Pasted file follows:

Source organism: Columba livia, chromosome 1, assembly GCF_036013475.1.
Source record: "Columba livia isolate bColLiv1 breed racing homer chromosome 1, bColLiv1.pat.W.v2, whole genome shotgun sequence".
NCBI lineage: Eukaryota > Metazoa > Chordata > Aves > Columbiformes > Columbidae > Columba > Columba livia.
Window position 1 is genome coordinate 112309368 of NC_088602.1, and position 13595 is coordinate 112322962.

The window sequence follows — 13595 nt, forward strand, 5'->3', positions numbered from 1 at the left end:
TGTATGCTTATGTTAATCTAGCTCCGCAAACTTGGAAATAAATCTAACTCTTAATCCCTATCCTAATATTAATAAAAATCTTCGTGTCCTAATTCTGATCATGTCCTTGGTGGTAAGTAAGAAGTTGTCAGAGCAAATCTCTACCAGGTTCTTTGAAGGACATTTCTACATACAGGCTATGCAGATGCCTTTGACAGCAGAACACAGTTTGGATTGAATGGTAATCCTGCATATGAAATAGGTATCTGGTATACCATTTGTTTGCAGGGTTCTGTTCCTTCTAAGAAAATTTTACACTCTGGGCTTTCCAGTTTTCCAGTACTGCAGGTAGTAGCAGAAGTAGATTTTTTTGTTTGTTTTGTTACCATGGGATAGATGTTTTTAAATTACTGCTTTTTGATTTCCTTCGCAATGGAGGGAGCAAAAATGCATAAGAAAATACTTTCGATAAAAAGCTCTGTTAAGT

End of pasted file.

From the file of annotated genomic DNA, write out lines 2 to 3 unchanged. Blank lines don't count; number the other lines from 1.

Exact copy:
Source record: "Columba livia isolate bColLiv1 breed racing homer chromosome 1, bColLiv1.pat.W.v2, whole genome shotgun sequence".
NCBI lineage: Eukaryota > Metazoa > Chordata > Aves > Columbiformes > Columbidae > Columba > Columba livia.